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The bronze age of ?Radio'

By Rob Felt

When sculptor Andy Davis rented the movie "Radio" to watch with his family at their McDonough home last month, he had no idea that it would lead him to donate his services and work on a half-year project.

"It affected me like it did anybody else. As an artist I knew I could do something," Davis said.

The movie chronicles the life of James Kennedy, a mentally handicapped man, who was a social outcast in Anderson, South Carolina until a football coach befriended him and taught the town to accept one of its most special residents. Kennedy was nicknamed Radio due to his affinity for collecting and carrying portable radios with him wherever he went.

Coach Harold Jones is responsible for Radio's transformation. At the time he first made contact with Radio, the young man was leery of people and hid outside the football team's practice field watching from the shadows. Today Radio is known by most of his hometown and triumphantly leads the football team onto the field before every game.

Davis, a sculptor who earns his living primarily through commissioned work, was moved by the story and wanted to get involved. He did some research on the Internet and contacted T.L. Hanna High School, which Radio has attended as an unofficial student and team manager for 25 years.

After early talks went well, Davis constructed a small model from photos on the Internet of what the final sculpture could look like. The model has Radio waving happily, wearing his football letter jacket and holding a small portable radio.

Davis took the model to South Carolina to get some feedback. "When I showed it to him he said ?That's Radio!'" Davis recalled.

After taking some more accurate measurements of Radio's face and body to make the final life-size bronze sculpture as realistic as possible, Davis returned home to begin working on the final project.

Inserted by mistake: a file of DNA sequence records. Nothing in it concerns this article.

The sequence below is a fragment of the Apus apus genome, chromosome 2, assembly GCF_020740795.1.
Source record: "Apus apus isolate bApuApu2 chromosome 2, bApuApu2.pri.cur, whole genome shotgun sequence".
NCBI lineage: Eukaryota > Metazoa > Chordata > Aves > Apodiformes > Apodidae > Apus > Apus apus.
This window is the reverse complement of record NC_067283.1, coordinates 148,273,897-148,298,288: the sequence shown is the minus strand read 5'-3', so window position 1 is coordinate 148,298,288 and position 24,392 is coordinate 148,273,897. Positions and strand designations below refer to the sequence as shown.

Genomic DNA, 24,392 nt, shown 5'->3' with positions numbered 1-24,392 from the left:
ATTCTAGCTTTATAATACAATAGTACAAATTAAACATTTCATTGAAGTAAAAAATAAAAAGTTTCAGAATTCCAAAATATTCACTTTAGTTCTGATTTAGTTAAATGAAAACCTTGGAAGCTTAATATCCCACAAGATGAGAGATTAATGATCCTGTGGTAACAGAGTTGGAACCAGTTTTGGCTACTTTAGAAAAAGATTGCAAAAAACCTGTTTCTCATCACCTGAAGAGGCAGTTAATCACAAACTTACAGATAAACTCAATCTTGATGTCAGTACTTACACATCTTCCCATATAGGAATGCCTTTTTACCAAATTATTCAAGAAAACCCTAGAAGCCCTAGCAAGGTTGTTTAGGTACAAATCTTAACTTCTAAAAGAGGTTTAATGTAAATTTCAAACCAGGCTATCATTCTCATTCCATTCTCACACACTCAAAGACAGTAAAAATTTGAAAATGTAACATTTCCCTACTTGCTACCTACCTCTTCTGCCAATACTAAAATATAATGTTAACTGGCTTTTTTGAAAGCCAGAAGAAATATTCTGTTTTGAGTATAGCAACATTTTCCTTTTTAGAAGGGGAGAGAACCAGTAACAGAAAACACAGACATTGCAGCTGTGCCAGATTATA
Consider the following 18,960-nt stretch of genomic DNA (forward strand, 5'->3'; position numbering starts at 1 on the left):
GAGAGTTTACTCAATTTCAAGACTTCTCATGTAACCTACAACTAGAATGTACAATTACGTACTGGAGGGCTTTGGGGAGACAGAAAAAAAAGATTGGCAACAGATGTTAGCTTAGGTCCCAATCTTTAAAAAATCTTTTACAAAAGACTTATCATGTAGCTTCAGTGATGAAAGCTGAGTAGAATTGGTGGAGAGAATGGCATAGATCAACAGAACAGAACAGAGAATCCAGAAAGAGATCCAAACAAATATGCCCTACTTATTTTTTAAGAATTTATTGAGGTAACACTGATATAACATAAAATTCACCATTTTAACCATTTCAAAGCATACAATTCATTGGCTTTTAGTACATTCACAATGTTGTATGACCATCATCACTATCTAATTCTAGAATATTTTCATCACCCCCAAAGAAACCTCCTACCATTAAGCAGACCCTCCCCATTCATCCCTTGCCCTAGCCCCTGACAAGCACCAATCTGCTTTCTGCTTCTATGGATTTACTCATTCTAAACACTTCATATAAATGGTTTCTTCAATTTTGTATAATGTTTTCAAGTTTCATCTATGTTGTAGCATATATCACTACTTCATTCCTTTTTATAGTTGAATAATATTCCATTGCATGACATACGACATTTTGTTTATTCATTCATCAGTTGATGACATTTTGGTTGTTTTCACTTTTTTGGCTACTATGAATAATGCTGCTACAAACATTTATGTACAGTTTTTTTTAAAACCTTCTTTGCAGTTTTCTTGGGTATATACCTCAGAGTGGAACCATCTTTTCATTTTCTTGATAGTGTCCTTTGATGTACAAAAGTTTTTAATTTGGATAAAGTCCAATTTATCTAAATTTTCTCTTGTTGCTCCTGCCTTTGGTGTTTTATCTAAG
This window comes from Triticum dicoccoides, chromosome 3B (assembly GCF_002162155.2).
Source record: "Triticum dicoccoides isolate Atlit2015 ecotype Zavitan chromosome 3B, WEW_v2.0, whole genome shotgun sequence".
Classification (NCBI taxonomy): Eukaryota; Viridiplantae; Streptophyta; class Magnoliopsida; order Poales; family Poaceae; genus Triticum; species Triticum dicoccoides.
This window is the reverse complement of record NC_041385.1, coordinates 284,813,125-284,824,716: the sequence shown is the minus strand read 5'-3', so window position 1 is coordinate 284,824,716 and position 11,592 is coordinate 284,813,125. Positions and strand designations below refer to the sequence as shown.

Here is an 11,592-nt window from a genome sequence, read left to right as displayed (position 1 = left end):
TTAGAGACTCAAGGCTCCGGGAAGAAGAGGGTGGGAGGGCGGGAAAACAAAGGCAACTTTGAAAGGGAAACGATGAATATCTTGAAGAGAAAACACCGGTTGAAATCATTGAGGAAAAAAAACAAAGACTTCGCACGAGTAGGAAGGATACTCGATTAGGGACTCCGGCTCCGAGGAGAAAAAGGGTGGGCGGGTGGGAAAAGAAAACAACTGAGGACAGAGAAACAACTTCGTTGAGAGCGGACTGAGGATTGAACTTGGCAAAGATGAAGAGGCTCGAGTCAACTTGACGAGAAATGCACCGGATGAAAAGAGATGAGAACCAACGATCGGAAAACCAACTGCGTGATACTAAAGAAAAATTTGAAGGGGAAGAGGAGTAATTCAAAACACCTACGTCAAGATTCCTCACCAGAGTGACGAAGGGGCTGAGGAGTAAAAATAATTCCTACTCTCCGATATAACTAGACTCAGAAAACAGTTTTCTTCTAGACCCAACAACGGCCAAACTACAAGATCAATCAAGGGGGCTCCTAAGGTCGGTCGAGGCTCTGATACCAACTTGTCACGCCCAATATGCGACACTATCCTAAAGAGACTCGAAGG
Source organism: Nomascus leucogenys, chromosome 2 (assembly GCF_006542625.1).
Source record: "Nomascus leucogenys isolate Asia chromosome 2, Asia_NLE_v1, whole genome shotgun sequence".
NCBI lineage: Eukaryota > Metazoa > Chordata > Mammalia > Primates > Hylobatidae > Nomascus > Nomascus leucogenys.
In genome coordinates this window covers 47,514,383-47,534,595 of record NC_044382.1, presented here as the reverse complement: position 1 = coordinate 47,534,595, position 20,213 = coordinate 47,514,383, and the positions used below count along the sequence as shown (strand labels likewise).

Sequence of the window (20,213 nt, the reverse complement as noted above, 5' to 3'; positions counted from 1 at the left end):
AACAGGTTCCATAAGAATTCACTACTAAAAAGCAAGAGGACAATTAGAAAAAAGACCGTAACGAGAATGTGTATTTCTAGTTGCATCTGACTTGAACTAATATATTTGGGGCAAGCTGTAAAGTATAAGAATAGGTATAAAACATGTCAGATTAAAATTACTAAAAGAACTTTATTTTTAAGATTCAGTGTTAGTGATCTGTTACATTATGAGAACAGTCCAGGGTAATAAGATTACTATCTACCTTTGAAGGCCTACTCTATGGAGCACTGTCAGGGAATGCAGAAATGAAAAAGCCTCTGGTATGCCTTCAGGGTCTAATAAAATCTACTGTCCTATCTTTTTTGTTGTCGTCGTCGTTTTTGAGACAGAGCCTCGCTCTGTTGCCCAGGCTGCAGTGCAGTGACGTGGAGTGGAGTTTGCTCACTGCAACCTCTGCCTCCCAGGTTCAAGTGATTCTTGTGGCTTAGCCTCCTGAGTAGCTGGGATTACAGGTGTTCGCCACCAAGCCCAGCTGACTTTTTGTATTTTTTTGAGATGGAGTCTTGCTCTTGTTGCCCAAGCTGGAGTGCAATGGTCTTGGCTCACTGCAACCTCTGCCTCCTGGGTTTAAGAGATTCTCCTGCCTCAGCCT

"I'm honored to do the sculpture," Davis said. He has been touched by the generosity of the school system and Radio's unflinching positive attitude despite his rough upbringing. "That's why we love people like Radio so much, we see the good in them. They are selfless human beings," Davis said.

T.L. Hanna high school and its now retired coach Harold Jones are excited about having a statue to their number one fan cast in bronze. "He's an icon, it's a great honor," Jones said.

If donations continue as anticipated, the statue will be in place for the high school's October 1st homecoming game. "In 100 years from now the sculpture will serve as a historical marker (that the school system helped out)," Davis said.

Coach Jones, who remains Radio's closest friend, has been busy going to movie openings, making appearances and talking to the press with Radio since the film's debut. "He likes the attention, but he's the same old Radio. He hasn't changed a lick," Jones said.

For information on donating to the Radio Sculpture Fund contact Heritage Bank in McDonough at 770-898-0304.